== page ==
Note I didn't include "you can save money" in the list of reasons I support DIY. :p Homebrewing rarely costs less than buying commercially, except in specific cases or unless what you're doing is very unique. Granted, a "two-sided" Class A tube amp with 1.5KW on one side and 300W on the other is unique, but in this case I don't think it's going to save you. Just be sure you tally up all your numbers before you commit to this, if saving money is one of your goals.

    Let me be clear, I'm not trying to discourage you from this project. I'm all for it (and I'd love to see what you come up with). I'm just suggesting you consider if you need a lot more prep work before you launch into this.

    Good luck regardless!

    Cheers,
    'rick
     
  12. 300 watts to a peizo horn? i may be wrong, but thats just asking to be blown up . . .
     
  13. Aside from the strangeness of the power differences in channels, why would you ever need 1000 tube watts?

    This isn't from experience, but tube watts are supposed to get 1.5-3 times louder than MOSFET (SS) watts. Also tube power ratings are just how many watts it can put out without any overdrive at all. A 250 watt tube amp can still push somewhere in the 500w range I think. If you honestly intend to use everything that 1300 watts of tube power can give, you are going to cause yourself internal injuries.

    They don't make 3000 watt solid state amps for a reason. :rolleyes:

    And that is the same reason that they don't make 1000 watt tube amps.

    If you have noticed, most tube amps are only about 100-250 watts.

    But if you're just dying to make some thunder, I wouldn't recommend more than like 400-500 watts.

    I really don't know tube amps but this is just my $0.02

    [/Lecture]
     
  14. Passinwind

    Passinwind I Know Nothing Supporting Member

    That sums up my feelings perfectly. I love rolling my own bass gear, but it's rarely saved me any dough. How about starting with "just" a 300 watt tube bass amp? That'd be a very ambitious project in its own right. At least then you could use some salvaged or off-the-shelf parts. Custom transformers are going to be very expensive, for starters.

    In any case, I'd definitely recommend looking at AB rather than A for the output stage. A Class A amp that big would make a viable space heater, for sure.
     
  15. blown240

    blown240

    Dec 10, 2004
    Again thanks for the replies.

    I am not really familiar with the difference in output from solid state to tube, but if this is true then you are right, 500 watts should work.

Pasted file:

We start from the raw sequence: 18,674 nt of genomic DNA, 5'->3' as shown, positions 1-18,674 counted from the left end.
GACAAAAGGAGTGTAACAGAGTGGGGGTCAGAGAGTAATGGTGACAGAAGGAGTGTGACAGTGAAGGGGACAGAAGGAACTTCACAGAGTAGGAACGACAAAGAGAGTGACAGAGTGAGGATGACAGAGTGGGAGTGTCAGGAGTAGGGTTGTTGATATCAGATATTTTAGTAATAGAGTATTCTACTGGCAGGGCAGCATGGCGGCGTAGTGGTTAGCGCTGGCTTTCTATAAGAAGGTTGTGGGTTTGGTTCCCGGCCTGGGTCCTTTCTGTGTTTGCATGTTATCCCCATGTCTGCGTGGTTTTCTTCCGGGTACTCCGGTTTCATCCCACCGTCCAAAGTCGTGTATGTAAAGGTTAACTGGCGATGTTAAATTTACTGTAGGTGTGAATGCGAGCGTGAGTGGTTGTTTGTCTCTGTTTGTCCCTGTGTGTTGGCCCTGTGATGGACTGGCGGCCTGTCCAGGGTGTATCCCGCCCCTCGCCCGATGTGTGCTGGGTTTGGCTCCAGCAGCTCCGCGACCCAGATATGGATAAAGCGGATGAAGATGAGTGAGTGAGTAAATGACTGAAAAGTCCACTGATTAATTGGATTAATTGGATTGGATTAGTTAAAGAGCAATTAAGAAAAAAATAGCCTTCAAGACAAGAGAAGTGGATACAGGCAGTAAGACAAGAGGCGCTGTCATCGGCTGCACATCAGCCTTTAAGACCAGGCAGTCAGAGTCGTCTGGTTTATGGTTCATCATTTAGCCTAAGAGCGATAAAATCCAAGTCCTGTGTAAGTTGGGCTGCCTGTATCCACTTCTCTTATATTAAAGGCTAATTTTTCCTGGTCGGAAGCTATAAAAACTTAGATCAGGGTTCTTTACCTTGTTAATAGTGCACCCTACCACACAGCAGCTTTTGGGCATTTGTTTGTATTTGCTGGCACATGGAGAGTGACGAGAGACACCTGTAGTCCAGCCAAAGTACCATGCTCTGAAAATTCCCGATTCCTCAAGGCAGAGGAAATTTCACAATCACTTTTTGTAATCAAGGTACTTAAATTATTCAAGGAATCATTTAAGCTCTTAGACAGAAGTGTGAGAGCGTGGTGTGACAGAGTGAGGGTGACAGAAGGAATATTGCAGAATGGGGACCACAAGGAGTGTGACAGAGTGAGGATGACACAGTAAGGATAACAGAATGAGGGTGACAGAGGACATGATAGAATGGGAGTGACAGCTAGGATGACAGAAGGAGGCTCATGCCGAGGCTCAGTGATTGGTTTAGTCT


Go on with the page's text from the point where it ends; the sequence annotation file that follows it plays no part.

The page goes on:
Saving $$$ really isnt the biggest thing, but it helps. MY bass was almost $3,000, so I dont mind spending the money if I have to. I just want to get the most for the money spent.

    And I do need more prep work, thats for sure. But I know that I can do it. I just need to get it all worked out. Thats where you guys come in.
     
  16. BassIan

    BassIan Supporting Member

    Apr 27, 2003
    Cupertino, California
    All this talk about tubes and no mention of the transformers necessary for the task...

    That's where your forklift comes in.

    My thoughts, having been involved in plenty of mechanical design projects before, are right in line with those of the others. If you don't already know where to get the tubes and components (and don't realize the huge money building an amp will actually cost you), you're definitely not prepared to do this.

    A few years ago I designed a high-end downhill mountain bike frame with a colleague of mine (www.pdcracing.com). This started out as a project so we could make a better frame for the same money since we were tired of breaking them all the time. Working prototype frames exceeded $10k each, with production ones falling right in line with competitors. By then we really knew what we were doing and didn't have to ask "where do I buy the aluminum tubing?" and it was still a tough, expensive task. Building just one amplifier is going to be no different.
     
  17. And exactly what part of the electrical grid you will pull down when you turn it on!
     
  18. seamonkey

    seamonkey

    Aug 6, 2004
    So what do you have for your home stereo? SS? Do you like the sound of the music it plays? like the recordings of people playing through tube amps?

    Then why not build/buy a SS power amp, and send the output of a small tube out out to it.
     
  19. Passinwind

    Passinwind I Know Nothing Supporting Member

    Au contraire! Solid state power amps in the 6-8 kilowatt range are readily available. Plenty of guys on Talkbass use PLX-3402 amps, actually.

    Crest Pro 9200

    QSC Powerlight 6.0II

    Crown I-T8000